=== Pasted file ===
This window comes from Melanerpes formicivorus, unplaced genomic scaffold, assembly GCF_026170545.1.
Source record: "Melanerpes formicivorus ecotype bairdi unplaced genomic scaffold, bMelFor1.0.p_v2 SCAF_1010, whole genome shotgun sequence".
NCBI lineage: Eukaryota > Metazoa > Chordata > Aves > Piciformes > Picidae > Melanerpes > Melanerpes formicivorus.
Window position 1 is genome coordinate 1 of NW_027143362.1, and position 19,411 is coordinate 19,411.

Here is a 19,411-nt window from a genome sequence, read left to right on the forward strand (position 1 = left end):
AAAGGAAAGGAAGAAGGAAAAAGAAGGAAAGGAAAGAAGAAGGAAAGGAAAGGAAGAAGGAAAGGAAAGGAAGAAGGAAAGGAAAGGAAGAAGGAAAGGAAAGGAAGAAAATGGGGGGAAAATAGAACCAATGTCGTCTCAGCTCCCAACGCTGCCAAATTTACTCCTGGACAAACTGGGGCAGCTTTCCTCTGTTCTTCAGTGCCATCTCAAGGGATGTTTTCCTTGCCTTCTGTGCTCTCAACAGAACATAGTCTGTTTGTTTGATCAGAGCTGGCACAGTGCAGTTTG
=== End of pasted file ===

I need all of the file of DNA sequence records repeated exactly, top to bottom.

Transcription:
This window comes from Melanerpes formicivorus, unplaced genomic scaffold, assembly GCF_026170545.1.
Source record: "Melanerpes formicivorus ecotype bairdi unplaced genomic scaffold, bMelFor1.0.p_v2 SCAF_1010, whole genome shotgun sequence".
NCBI lineage: Eukaryota > Metazoa > Chordata > Aves > Piciformes > Picidae > Melanerpes > Melanerpes formicivorus.
Window position 1 is genome coordinate 1 of NW_027143362.1, and position 19,411 is coordinate 19,411.

Here is a 19,411-nt window from a genome sequence, read left to right on the forward strand (position 1 = left end):
AAAGGAAAGGAAGAAGGAAAAAGAAGGAAAGGAAAGAAGAAGGAAAGGAAAGGAAGAAGGAAAGGAAAGGAAGAAGGAAAGGAAAGGAAGAAGGAAAGGAAAGGAAGAAAATGGGGGGAAAATAGAACCAATGTCGTCTCAGCTCCCAACGCTGCCAAATTTACTCCTGGACAAACTGGGGCAGCTTTCCTCTGTTCTTCAGTGCCATCTCAAGGGATGTTTTCCTTGCCTTCTGTGCTCTCAACAGAACATAGTCTGTTTGTTTGATCAGAGCTGGCACAGTGCAGTTTG